Palo Alto, CA— Director Emeritus of Carnegie’s Department of Plant Biology, Winslow Briggs,has been elected an Einstein Professor by the Chinese Academy of Sciences (CAS). The professorship program annually awards 20 distinguished international scientists the honor. The recipients participate in lecture tours throughout China to strengthen international science and technology cooperation and train the next generation of Chinese scientists.
Briggs is an international leader in molecular biology research relating to plant responses to light and to photoreceptor systems in plants. Briggs was director of Carnegie’s Department of Plant Biology from 1973 to 1993 and is now director emeritus, remaining an active researcher. Before Carnegie, he was a professor at the Department of Biology at Harvard University, where he also received his A.B., M.A., and Ph. D.
Director of the Carnegie department, Wolf Frommer, commented: “Briggs’s work on blue-light receptors in plants and microbes has been pivotal for understanding how organisms detect light and respond to environmental changes. His work is important to all aspects of biology including medical and agricultural research.”
Carnegie president Richard Meserve remarked that “Briggs is a popular mentor and a remarkably productive scientist. He is an excellent choice for the Chinese professorship and lecture tours. We are proud of him.”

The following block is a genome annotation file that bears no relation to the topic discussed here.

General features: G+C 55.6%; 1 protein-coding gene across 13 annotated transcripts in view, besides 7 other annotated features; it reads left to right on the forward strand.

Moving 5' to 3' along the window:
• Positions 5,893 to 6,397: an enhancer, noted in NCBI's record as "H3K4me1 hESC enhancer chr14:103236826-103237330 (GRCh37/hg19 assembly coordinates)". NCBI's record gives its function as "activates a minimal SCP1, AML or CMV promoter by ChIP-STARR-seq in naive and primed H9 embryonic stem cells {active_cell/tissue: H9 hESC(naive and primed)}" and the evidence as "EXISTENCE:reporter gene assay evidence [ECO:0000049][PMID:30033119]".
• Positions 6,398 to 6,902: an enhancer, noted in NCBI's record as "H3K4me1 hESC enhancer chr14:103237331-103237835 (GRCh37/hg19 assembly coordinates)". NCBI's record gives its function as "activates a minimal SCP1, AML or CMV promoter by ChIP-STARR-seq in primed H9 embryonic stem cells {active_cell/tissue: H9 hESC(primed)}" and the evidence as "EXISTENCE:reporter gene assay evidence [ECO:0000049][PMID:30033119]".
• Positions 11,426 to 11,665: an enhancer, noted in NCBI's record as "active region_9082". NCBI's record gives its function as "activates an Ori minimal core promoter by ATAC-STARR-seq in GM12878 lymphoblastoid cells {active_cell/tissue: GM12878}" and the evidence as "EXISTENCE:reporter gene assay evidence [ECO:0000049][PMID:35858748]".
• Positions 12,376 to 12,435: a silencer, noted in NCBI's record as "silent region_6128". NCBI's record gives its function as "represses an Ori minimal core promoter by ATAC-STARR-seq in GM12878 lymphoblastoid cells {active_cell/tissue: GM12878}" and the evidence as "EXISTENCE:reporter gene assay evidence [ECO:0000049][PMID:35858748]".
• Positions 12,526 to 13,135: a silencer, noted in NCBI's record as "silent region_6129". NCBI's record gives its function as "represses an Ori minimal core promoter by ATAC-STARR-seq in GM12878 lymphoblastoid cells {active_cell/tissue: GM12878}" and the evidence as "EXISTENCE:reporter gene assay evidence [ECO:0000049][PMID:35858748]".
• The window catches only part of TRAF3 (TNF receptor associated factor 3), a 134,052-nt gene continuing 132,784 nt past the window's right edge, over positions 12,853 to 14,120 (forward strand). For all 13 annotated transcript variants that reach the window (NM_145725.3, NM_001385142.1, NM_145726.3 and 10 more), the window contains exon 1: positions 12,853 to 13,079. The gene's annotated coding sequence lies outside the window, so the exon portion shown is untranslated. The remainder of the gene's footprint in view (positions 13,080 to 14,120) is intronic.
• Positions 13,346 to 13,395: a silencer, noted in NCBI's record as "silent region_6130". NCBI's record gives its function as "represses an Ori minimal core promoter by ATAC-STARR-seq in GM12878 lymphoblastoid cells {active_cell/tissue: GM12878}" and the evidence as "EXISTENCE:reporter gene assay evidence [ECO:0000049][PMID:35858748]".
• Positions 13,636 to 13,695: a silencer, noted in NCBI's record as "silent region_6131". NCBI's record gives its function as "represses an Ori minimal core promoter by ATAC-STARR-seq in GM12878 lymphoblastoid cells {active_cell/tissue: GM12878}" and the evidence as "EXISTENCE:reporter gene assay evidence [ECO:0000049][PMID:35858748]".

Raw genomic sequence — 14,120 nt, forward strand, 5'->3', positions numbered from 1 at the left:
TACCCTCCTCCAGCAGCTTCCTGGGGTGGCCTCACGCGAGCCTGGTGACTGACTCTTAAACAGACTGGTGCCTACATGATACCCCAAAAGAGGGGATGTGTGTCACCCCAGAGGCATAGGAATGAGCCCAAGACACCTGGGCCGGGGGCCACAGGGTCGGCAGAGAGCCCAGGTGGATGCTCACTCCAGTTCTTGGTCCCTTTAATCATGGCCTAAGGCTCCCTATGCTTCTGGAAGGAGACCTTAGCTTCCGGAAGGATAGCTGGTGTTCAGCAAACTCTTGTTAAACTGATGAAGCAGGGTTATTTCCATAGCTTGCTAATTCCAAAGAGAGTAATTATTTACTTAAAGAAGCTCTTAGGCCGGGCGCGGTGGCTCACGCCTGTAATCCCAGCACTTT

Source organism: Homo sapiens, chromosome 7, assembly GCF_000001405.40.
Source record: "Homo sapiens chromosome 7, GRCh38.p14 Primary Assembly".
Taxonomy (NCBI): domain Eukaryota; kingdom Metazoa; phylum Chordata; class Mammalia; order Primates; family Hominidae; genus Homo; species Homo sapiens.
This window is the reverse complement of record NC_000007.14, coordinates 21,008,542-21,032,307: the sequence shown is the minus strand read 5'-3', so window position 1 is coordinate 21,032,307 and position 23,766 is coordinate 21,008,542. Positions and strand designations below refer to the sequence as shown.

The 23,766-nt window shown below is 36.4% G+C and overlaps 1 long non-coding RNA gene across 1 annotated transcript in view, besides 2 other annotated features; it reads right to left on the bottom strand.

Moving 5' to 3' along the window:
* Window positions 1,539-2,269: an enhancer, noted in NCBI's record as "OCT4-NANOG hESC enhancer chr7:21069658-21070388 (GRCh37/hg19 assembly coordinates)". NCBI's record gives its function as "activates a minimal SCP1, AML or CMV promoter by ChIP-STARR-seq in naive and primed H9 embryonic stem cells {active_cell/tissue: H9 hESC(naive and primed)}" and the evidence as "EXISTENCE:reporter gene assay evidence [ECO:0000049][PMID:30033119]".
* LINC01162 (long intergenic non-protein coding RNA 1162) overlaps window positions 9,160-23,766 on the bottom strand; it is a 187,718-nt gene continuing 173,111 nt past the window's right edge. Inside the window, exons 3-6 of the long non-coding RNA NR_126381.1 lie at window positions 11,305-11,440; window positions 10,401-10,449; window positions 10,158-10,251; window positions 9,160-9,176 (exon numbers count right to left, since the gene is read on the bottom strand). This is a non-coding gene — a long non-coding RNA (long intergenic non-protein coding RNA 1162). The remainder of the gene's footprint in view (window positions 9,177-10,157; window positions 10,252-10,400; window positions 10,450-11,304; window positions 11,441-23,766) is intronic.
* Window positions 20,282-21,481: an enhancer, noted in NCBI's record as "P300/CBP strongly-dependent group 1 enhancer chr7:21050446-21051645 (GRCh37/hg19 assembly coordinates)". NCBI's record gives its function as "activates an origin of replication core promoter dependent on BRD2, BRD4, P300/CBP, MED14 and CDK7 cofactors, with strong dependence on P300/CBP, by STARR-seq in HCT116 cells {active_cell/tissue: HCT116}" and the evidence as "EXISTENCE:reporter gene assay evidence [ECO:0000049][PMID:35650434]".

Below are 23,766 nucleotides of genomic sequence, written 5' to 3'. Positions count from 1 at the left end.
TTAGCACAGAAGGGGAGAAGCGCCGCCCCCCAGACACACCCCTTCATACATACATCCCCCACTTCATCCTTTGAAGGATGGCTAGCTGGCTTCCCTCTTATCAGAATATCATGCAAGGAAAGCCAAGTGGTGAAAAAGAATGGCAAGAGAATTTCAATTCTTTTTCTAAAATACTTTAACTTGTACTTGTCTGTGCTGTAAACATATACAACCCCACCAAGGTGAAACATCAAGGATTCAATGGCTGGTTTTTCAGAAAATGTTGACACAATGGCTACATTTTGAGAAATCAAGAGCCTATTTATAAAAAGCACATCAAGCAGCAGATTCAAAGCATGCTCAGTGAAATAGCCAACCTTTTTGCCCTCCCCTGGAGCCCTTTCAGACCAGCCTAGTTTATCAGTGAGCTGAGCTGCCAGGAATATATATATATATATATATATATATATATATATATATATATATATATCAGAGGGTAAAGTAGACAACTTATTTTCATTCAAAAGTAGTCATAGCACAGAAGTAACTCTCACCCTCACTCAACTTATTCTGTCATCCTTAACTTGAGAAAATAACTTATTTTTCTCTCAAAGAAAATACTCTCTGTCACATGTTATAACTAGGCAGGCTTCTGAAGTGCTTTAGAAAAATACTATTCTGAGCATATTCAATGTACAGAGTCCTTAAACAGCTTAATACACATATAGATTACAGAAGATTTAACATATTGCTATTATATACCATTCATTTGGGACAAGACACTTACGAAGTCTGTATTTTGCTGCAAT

Visiting Einstein professors come for two weeks each visit at two or more CAS institutes in two Chinese cities. They deliver a lecture at each institution and carry out in-depth academic discussions with Chinese scientists and students.
Among his many professional affiliations, Briggs was elected to the National Academy of Sciences in 1974 and the American Academy of Arts and Sciences in 1975. He is a member of the Botanical Society of America, the American Society of Plant Physiologists, the American Society of Photobiology, and the American Association for the Advancement of Sciences. He has served on numerous committees: he was co-chair of the Gordon Conference on Photoreceptor in Plants, Animals, and Microorganisms; the chair of the Gordon Conference on Plant Molecular Biology; and chair of the Botany Section of the National Academy of Sciences. His awards include the 2007 Adolph E. Gude, Jr., Award from the American Society of Plant Biologists and prestigious 2009 International Prize for Biology from the Japan Society for the Promotion of Science.